I would normally put this note into my sketchbook, but I seem to be without it today. So, my thoughts are pointed here today. While fetching my lunch today, I was reflecting on my reading preferences–specifically the types of books that I pick up. I’m embarrassed to admit it is predominately high fantasy and science fiction. I’m believe the embarrassment stems from the stereotypes of the genre’s audience—nerd with completion issues that seek shelter in basements while they while they play D&D and computer games. I know I only partially fit the stereotype, but to admit it causes a knee-jerk reaction from my stomach and my head to head to hang in shame. Nevertheless, I continued my analysis to find realize that it is not the escapism often portrayed in these titles that attracts me, but the world building. Just as in archaeology, the speculation of human reaction to problems and events with tools different than those in my environment. The allure then becomes building upon those unique tools to construct a whole economy, culture, and technology based on that. Historical fiction has many of the same elements, but the genre is limited as it does not have the same flexibility afforded to authors allowed to apply the mystical, fantastical, or the unrealized. Because of that, I feel the historical fiction genre is stymied and predictable compared to fantasy and science fiction. The human experience on our world is very relatable. The speculation into the unknown is why the world buildings is so attractive. I admit, such speculation is available for authors interpreting characters in fiction and even available to authors recording fact; however, the world building element is already constructed. The world exists—the only tool the author is given here is relationships and events. Is it possible that fiction writers lack the creativity to imagine beyond the current human experience?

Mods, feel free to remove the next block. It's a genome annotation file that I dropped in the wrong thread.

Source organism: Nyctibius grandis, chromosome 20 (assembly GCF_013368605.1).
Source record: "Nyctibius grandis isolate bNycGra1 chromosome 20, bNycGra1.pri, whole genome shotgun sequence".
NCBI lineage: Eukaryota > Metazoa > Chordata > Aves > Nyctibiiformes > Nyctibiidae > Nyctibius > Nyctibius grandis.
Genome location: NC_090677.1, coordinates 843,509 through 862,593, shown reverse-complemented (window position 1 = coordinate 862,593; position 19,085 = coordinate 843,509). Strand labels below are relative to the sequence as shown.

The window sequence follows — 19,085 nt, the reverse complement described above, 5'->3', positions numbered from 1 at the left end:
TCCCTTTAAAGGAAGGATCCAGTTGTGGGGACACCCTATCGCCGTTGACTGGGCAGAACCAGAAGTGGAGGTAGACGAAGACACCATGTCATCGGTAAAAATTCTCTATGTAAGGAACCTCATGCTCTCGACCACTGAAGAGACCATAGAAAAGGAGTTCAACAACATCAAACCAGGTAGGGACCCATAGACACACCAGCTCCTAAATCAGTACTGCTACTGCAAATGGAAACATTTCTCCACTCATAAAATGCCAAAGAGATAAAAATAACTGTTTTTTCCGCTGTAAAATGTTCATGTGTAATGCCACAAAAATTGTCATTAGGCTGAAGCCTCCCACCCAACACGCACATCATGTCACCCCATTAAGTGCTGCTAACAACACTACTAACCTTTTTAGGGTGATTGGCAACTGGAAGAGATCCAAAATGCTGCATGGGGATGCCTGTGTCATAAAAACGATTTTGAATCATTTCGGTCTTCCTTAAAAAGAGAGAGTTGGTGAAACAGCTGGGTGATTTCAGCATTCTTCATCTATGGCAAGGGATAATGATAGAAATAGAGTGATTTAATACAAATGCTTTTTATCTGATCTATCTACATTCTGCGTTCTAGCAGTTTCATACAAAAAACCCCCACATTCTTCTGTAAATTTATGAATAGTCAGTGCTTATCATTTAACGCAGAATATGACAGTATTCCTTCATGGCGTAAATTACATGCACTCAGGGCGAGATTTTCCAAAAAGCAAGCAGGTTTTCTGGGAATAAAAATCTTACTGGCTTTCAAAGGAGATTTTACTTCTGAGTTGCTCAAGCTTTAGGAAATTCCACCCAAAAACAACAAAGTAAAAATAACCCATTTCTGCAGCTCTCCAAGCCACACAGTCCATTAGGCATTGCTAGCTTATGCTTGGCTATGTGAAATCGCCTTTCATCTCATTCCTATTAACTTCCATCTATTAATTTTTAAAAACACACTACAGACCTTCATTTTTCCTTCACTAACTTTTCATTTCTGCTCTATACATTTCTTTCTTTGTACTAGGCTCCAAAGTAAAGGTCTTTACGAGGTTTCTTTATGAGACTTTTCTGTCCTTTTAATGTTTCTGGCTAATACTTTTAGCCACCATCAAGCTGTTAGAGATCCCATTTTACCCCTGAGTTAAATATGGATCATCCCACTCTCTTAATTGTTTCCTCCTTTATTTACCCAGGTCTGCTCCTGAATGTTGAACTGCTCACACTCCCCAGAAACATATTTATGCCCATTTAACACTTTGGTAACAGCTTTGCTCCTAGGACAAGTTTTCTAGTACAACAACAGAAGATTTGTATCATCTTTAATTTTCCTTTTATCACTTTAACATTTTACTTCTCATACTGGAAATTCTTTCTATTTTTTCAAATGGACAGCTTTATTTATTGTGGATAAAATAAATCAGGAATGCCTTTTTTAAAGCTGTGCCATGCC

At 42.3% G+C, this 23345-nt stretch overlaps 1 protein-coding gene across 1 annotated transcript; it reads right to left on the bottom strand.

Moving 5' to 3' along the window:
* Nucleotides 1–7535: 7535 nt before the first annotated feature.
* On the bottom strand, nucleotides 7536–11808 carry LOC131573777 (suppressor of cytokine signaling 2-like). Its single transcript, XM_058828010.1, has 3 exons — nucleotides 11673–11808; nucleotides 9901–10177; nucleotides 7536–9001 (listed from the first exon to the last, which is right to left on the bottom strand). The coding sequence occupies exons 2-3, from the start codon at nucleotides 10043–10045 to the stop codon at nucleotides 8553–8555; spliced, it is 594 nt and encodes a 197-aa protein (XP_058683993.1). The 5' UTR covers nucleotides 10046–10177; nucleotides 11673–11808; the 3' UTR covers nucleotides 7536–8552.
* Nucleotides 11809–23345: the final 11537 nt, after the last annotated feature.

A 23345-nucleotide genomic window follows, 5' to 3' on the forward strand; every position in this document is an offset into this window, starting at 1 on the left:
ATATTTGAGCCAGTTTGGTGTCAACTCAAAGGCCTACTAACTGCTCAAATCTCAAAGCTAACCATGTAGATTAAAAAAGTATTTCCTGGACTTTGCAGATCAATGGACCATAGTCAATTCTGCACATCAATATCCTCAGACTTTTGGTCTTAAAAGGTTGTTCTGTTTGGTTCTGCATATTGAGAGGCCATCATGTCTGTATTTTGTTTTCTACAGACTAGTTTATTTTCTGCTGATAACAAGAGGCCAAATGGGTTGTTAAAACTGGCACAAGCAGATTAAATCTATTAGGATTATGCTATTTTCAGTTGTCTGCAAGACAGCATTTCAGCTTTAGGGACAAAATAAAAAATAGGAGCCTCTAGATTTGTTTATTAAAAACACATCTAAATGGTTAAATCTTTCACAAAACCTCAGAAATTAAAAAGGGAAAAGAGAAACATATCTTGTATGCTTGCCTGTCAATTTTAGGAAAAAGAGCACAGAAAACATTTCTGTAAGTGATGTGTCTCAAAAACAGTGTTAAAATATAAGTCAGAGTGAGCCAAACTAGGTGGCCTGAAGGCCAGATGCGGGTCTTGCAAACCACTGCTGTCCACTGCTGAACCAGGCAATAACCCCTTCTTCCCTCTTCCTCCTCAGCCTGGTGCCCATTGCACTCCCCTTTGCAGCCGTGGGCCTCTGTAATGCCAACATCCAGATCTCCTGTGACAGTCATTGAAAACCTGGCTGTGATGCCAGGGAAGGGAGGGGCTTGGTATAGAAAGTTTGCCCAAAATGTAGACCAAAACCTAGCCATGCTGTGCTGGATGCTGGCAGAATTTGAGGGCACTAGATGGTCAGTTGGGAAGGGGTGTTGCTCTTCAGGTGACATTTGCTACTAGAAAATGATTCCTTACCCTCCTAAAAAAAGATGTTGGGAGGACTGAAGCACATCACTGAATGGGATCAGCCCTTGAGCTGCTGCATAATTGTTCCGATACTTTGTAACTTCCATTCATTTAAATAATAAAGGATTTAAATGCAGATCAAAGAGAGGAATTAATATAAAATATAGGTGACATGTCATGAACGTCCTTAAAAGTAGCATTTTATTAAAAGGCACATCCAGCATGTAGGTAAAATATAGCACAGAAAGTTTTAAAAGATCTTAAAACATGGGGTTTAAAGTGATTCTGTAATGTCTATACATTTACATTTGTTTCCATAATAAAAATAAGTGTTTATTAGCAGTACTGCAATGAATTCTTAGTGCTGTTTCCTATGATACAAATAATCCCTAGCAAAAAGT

Perhaps the fantastical is a crutch for weaker writers to use to create new works as they cannot creatively explore our world. It could be that science fiction and fantasy is the escape from mundane life that the stereotype portrays. Or is it the fiction writers that cannot see beyond our world and cannot imagine and create beyond what history has recorded—is the fantastical element a crutch or inspiration of creativity? I believe the answer to that is one’s personal opinion. Good and bad writers are published in all genres, it is up to us to find and endorse the good ones and then relate the elements that make the work enjoyable so other readers can understand and appreciate those titles too.